Low Birth Weight - What is it?

  • A baby is considered low birth weight when they weigh less than 5 lbs. 8 ounces.

  • Being low birth weight doesn’t mean your baby will be unhealthy but in most cases, it does cause health problems.

  • Typically, low birth weight is due premature birth or fetal growth restriction which could be due to having small parents or a factor that may have slowed their growth in the womb.

  • Premature birth and fetal birth restrictions are commonly due to birth defects and infections.

Impact:

  • Babies who are born with a low birth weight typically are at a higher risk for respiratory distress syndrome because they have not had time to fully develop different components of the lungs. This may cause the lungs to have issues working or they may collapse.

  • They may also have bleeding within the brain and heart problems due to a lack of properly closed arteries.

  • Premature babies can also develop intestinal problems causing other complications.

  • Babies born low birth weight have a higher risk of developing diabetes, hypertension, heart disease, metabolic syndrome, or obesity later in life.

Risk:

The following increase chances of low birth weight babies:

  • Previous preterm labor

  • Infections

  • Having a previous low birth weight baby

  • Chronic conditions such as diabetes, hypertension and kidney problems

  • Drug and alcohol use

  • Not being at a healthy weight or not gaining appropriate amounts of weight during pregnancy

  • Ages <17 or >35

  • Non-Hispanic black women

Recommendations:

  • If you have previously had a low birth weight baby discuss with a healthcare provider which actions can be taken to increase chances of a healthy birth weight in new pregnancies.

  • Continue eat healthy and stay fit to create the best environment as your baby is growing.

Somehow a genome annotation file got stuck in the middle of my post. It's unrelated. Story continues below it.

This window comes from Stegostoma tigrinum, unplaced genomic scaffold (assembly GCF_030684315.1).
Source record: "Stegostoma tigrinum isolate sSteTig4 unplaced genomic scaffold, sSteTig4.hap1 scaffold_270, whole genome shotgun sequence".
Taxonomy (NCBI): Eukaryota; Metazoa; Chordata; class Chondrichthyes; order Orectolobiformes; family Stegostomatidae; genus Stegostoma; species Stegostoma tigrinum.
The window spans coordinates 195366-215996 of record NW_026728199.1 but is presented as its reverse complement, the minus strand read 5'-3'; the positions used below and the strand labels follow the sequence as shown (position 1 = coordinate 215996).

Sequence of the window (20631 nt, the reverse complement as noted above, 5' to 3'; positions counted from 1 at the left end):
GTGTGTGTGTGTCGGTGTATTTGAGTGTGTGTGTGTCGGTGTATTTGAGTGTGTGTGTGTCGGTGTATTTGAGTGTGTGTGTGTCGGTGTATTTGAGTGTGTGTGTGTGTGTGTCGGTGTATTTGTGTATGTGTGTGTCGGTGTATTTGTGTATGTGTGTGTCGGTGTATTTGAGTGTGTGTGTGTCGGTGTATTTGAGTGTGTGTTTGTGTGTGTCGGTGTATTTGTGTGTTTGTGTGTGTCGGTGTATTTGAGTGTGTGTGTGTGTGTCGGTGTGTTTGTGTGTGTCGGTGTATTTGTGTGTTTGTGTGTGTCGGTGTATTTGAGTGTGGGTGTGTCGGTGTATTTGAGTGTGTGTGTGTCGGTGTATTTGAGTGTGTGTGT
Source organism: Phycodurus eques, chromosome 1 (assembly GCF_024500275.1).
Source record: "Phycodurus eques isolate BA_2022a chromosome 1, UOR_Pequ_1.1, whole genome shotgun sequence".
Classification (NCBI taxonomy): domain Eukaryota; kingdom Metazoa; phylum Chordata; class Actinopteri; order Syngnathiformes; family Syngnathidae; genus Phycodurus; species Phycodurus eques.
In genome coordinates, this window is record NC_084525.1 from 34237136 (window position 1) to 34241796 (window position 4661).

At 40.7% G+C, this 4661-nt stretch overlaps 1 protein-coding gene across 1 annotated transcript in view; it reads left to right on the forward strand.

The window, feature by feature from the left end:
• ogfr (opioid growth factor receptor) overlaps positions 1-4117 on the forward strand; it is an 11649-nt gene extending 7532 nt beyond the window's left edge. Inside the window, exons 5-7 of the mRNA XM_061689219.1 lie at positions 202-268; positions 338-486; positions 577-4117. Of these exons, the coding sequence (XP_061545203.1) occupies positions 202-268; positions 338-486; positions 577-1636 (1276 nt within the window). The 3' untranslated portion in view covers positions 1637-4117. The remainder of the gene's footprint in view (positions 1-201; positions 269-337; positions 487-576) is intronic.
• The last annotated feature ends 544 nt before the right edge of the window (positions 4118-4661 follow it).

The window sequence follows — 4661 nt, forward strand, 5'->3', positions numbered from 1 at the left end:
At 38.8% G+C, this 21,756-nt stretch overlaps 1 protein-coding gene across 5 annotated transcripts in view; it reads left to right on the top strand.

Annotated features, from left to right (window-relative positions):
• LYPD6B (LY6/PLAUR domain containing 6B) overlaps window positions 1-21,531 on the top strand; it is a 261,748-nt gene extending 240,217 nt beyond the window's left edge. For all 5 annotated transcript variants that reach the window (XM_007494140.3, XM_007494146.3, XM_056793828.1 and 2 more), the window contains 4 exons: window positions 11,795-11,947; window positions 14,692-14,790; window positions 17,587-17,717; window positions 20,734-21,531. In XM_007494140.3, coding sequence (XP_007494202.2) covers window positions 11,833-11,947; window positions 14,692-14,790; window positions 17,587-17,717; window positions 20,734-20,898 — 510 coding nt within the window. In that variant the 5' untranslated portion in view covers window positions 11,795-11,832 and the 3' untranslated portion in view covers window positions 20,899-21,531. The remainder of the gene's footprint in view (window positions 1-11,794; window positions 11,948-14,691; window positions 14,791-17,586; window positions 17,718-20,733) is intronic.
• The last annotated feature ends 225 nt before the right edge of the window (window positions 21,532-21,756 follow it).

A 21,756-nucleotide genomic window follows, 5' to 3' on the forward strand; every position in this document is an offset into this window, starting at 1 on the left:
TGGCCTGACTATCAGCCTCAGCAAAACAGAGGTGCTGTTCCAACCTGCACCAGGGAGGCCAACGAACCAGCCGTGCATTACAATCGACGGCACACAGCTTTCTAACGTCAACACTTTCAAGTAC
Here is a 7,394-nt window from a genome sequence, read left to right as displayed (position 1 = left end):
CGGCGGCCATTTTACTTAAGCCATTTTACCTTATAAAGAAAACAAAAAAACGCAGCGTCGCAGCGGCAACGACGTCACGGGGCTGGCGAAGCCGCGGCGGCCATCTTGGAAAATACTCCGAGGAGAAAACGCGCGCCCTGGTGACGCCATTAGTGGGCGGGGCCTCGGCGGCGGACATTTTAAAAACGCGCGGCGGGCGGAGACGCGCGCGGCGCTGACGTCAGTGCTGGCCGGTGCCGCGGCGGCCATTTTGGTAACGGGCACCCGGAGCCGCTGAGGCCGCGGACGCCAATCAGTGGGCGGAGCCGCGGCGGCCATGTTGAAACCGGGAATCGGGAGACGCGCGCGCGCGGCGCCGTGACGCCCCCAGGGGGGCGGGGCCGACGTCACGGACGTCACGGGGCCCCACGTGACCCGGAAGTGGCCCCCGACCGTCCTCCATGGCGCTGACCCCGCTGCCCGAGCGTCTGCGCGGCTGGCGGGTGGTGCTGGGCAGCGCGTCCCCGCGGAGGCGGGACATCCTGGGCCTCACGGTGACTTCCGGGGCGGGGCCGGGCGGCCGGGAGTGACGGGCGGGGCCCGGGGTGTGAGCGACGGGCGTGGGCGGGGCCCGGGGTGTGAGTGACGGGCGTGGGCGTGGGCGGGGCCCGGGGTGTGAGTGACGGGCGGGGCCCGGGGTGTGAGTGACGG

• If you think you may be inclined to drink, smoke or use drugs stay away from places or people that may influence those behaviors.

 


 

 

Preeclampsia - What is it?

  • High blood pressure that occurs in a mother after 20 weeks of pregnancy

Impact:

  • This can impact you by causing organ dysfunction, headaches and issues with vision.

  • Most of the time babies will be born healthy. However; it can cause premature birth, low birth weight, placental abruption and growth restriction

Risk: If you apply to any of the following you are at a higher risk for preeclampsia:

  • <20 or >40 years of age

  • Having more than child (twins or multiples)

  • Being obese (BMI >30)

  • Diabetes in previous pregnancy

  • High blood pressure prior to pregnancy

Recommendations:

  • Your healthcare provider will be able to check for preeclampsia during your pregnancy by measuring blood pressure and urine samples.

  • The healthcare provider can also conduct tests to check on the baby's health.

  • Preeclampsia won’t go away until you give birth and if you have a severe case you may need to have induced labor or be treated in the hospital.

 

Preeclampsia-March of Dimes

http://www.marchofdimes.org/complications/preeclampsia.aspx

Stillbirth-March of Dimes

http://www.marchofdimes.org/complications/stillbirth.aspx

Miscarriages-American College of Obstetricians and Gynecologists

https://www.acog.org/~/media/For%20Patients/faq100.pdf?dmc=1&ts=20130530T1545542088

Thinking about pregnancy after premature birth- http://www.marchofdimes.org/pregnancy/thinking-about-pregnancy-after-premature-birth.aspx

 

Low Birthweight- http://www.marchofdimes.org/complications/low-birthweight.aspx

 


 

 

Gestational Diabetes - What is it?

  • When a woman has high blood sugar levels during pregnancy that has never had diabetes previously.

  • This occurs because your body is not able to make enough insulin for pregnancy.

  • Insulin converts sugar in your blood into energy. When there is not enough your blood sugar levels increase.

Impact:

  • Gestational diabetes occurs later in pregnancy disrupting the continued growth of the baby. High levels of sugar in your blood during pregnancy may pass through the placenta causing high levels in the baby.

  • The baby’s pancreas must work harder to make insulin to try to decrease the sugar in the blood and the extra sugar that isn’t getting converted into energy turns into fat.

  • This increases the risk for type 2 diabetes and obesity later in life for the child.

Risk:

  • Having gestational diabetes in a previous pregnancy.

  • Gestational diabetes also increases the risk of the mother developing type 2 diabetes.

Recommendations:

  • If you are overweight, you can help control diabetes by losing weight through exercise and eating healthy.

  • Check with a doctor to help determine if you are at risk for diabetes and set up a plan to get to a healthy state before conceiving.

 

Gestational Diabetes- American Diabetes Association

http://www.diabetes.org/diabetes-basics/gestational/

Gestational Diabetes Collaborative- Ohio Department of Health

https://www.odh.ohio.gov/health/diabetes/gdm/Gestational%20Diabetes%20Collaborative.aspx

Page Updated: 8/7/2017